Members of the division prepare to fire a mortar, 26 March 2003

The invasion began on 20 March. Elements of 3rd Commando Brigade, supplemented by the Special Air Service (SAS), the Special Boat Service (SBS), and US Navy Seals immediately secured coastal oil-and-gas facilities and infrastructure, preventing their destruction and environmental damage in the Gulf. For the Royal Marines and SBS, a week-long battle to secure the Al-Faw peninsula followed. The rest of the brigade, supported by US Marines, rapidly secured the Rumaila oil field and only seven of the over-1,000 well heads were destroyed by defending Iraqi forces. US Marines also captured Umm Qasr Port then moved north, leaving the 3rd Commando Brigade to finalise securing the city.[76] With the port secure, the first humanitarian aid arrived on 31 March and was distributed in Umm Qasr. Aid was dispatched to other areas as they came under British control.[77]

The 7th Armoured Brigade and 16th Air Assault Brigade captured additional oil facilities and prevented their destruction before moving towards Basra. The lead elements reached the outskirts within 24 hours and part of the 16th Air Assault Brigade established a roadblock on the main highway from Basra to Baghdad.[78] Zubayr was secured and a loose cordon was established around Basra starting 23 March that aimed to allow Iraqi civilians to leave and to encourage Iraqi troops to desert and flee, and potentially allowed some to fight in the subsequent insurgency. On 26 March, the Iraqi garrison attempted to provoke a British attack by launching a tank assault. In the following one-sided engagement, 15 T-55s were destroyed. British infiltration and raids into the city followed before 6 April, when a large-scale probe was conducted in the northern section of the city. The probe's success prompted the deployment of rest of the available division—about 7,000 infantry, 80 tanks, and 100 Warriors—and Basra was secured by nightfall.[79][80][81] The only tank loss suffered by the division occurred on 25 March during a friendly fire incident.[75] Three days later, the division suffered additional friendly-fire casualties when they were attacked by the US 190th Fighter Squadron.[82]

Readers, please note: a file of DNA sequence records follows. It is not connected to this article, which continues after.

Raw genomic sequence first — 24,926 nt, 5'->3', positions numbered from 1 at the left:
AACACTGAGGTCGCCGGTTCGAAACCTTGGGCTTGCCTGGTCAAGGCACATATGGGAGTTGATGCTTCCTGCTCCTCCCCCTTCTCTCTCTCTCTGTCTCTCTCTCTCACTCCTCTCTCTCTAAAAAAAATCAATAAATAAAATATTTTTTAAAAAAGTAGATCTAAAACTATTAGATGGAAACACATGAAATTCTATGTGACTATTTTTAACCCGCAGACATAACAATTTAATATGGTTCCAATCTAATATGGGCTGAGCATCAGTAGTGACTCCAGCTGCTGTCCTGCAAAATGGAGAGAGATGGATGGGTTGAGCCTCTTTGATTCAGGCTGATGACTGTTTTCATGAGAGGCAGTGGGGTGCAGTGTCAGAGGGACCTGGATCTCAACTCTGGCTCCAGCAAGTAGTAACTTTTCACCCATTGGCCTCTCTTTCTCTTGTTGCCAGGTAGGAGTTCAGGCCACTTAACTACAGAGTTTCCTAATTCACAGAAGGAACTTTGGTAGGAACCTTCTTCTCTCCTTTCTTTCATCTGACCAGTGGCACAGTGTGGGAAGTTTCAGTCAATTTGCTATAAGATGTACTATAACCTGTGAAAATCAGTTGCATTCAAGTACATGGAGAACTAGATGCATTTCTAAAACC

An example of the Challenger II in Iraq

With the initial stage of the conflict over, the division took on security-and-stabilisation responsibilities in their assigned area, which was expanded in April to include Maysan, relieving US Marines. On 23 June, the Battle of Majar al-Kabir occurred when divisional patrols consisting of members of the 1st Battalion, Parachute Regiment and the Royal Military Police were ambushed, leaving six dead.[83] By May, the majority of the 3rd Commando and 16th Air Assault Brigades had been withdrawn from Iraq. This was followed by the replacement of the 102nd Logistics Brigade with the 101st Logistic Brigade. During June, the 7th Armoured Brigade was replaced with the 19th Mechanised Brigade. On 11 July, the 3rd (UK) Division relieved the divisional headquarters. This was followed by the formation of the Multi-National Division (South-East), which took command of all Multi-National Forces in southern Iraq. The British portion of this force was based around a reinforced brigade, which came from different parent formations and was rotated through several deployments. From November 2003 to April 2004, the 1st (UK) Armoured Division's 20th Armoured Brigade was deployed to Iraq under the oversight of the Multi-National Division; the 4th Armoured Brigade was deployed between November 2004–April 2005; the 7th Armoured Brigade was dispatched between October 2005 and May 2006; the 20th Armoured Brigade was again deployed between May and November 2006; the 4th Mechanized Brigade—the renamed and rerolled 4th Armoured Brigade—went to Iraq between December 2007 and June 2008; the 7th Armoured Brigade was deployed between June and December 2008; and the division's final deployment, which the Multi-National Division oversaw, was undertaken by the 20th Armoured Brigade between December 2008 and 30 April 2009. This final deployment marked the official end of British combat operations in Iraq, all of which had fallen under Operation Telic.[84][85]